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  • Talli-ho! The hunt for Planet X (or a neighbourig black hole?) is afoot!

    Home Forums Outside the box Fun Stuff Talli-ho! The hunt for Planet X (or a neighbourig black hole?) is afoot!

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      • #2354812
        OscarCP
        AskWoody Plus

        Some more recent (*) News of the Weird:

        Percival Lowell, back in the late 19th century, built the Lowell Observatory with a very large telescope in Flagstaff, Arizona and thought, among other interesting things, hat he was seeing the huge canals built by Martians, that have been described by the Italian astronomer Giovanni Schiaparelli, still alive and very advanced technologically in their drying up planet, to carry water to their fields and cities from the icy poles.
        This was long-suspected to be an optical illusion and was shown to be so when the first NASA probes took close pictures of Mars, showing it to look more like the Moon, with no canals anywhere, to the general disappointment.

        https://www.bbc.com/future/article/20210216-the-massive-planet-scientists-cant-find

        The last years of his life were dedicated to finding a new and very distant huge planet in the Solar System: “Planet X”, then thought to be the reason for odd anomalies in the orbits of the farthest from the Sun then known: Uranus and Neptune.
        Years later, another astronomer discovered Pluto using the same telescope at Lowell. But Pluto was soon known to be too small to explain the orbits of the two outer planets. In his will (and much contested by his widow), Lowell left an endowment for a $1,000,00 prize to be given to whoever found Planet X.
        The search has continued to this day, and the likeliest candidate now is some massive object responsible for the unusually elongated orbits of a number of objects, including several recently discovered dwarf planets beyond Pluto, and several other smaller objects mostly made of ice, in the distant region of the Solar System known as the Kuiper belt, beyond which lies, at the fringes of the system, the Oort Cloud and then interstellar space.

        According to the BBC’s article, there are several possible ways a massive object might lurk in a region of space too large to observe with much chance of success and too dim to see, as it would get hundreds of thousands of times less sunlight than we do on Earth. But there is some promise of a more successful future search when a new kind of telescope becomes operational in the near future.

        One idea is that it might be a giant planet, about ten times more massive than our own, perhaps “stolen” from another star that got too close to the Sun.

        Not mentioned in the article, but I believe it is also a possible explanation, is that it used to be one of the zillions of dark planets kicked out of their own star systems by gravitational interactions with other planets there, and then supposed to wander alone, endlessly through space, until this one got too close to the Sun and was snared by its gravitational pull while either still as far as it might be today, or else when much closer and then got moved outwards by gravitational interactions with Jupiter and the other big planets beyond it.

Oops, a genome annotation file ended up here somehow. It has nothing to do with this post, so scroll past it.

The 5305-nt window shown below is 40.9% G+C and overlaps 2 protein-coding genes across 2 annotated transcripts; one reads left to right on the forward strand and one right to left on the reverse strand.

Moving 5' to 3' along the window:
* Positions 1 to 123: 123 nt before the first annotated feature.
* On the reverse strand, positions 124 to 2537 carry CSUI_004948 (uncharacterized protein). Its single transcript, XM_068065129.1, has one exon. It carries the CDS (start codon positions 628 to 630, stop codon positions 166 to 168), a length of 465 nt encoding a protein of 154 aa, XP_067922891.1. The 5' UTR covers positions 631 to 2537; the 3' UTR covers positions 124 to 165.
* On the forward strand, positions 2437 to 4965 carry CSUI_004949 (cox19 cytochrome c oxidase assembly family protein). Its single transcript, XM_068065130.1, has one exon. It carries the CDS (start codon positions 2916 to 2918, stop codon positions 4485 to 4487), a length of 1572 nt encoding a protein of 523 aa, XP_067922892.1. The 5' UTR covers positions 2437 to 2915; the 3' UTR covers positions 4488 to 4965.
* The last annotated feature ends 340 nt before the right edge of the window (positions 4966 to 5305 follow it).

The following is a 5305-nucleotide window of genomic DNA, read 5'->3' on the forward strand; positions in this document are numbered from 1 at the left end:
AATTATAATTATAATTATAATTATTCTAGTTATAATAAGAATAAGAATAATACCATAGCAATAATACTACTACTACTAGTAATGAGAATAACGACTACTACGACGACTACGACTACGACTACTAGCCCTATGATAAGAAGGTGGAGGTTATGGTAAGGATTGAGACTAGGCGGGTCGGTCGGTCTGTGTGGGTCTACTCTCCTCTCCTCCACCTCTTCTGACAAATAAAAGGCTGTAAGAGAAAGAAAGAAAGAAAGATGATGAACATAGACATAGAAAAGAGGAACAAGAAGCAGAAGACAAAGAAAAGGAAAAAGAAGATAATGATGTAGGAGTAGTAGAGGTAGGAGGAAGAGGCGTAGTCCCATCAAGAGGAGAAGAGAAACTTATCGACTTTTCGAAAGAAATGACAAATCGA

But there are other, even stranger ideas afoot, according to the BBC article:

        Some other plausible replacements for planet nine include a small ball of ultra-concentrated dark matter, or a primordial black hole. As black holes are among the most dense objects in the Universe, Unwin [one of the astronomers occupied in this newest search for Plane X] explains that it’s entirely possible the latter could be warping the orbits of distant objects in the outer solar system.

        So far, suggestions include looking for the gamma rays that are emitted by objects as they fall into black holes, or releasing a constellation of hundreds of tiny spacecraft, which might – if we’re lucky – pass close enough so that they’d be pulled towards it ever-so-fractionally, and accelerate by a detectable amount.

        Since the mysterious gravitational pull is emanating from the farthest reaches of our solar system, the probes would have to be sent via an Earthbound laser array, which could propel them to 20% of the speed of light. If they travelled any slower, they might take hundreds of years to arrive – an experiment that would, naturally, stretch well beyond a human lifetime

        As it happens, these futuristic spacecraft are already being developed for another ambitious mission, the “Breakthrough Starshot” project, which aims to send them to the Alpha Centauri star system, 4.37 light-years away.

        So, is this weird enough for you?

        (*) “News of the Weird” used to be (and I believe still is, in some form) a syndicated column that run in some newspapers with unusual real-life stories of unlikely events that happened mostly to unlikely people.

        Windows 7 Professional, SP1, x64 Group W (ex B) & macOS Mojave + Linux (Mint)

        • This topic was modified 1 week, 2 days ago by OscarCP.
        1 user thanked author for this post.
      • #2354819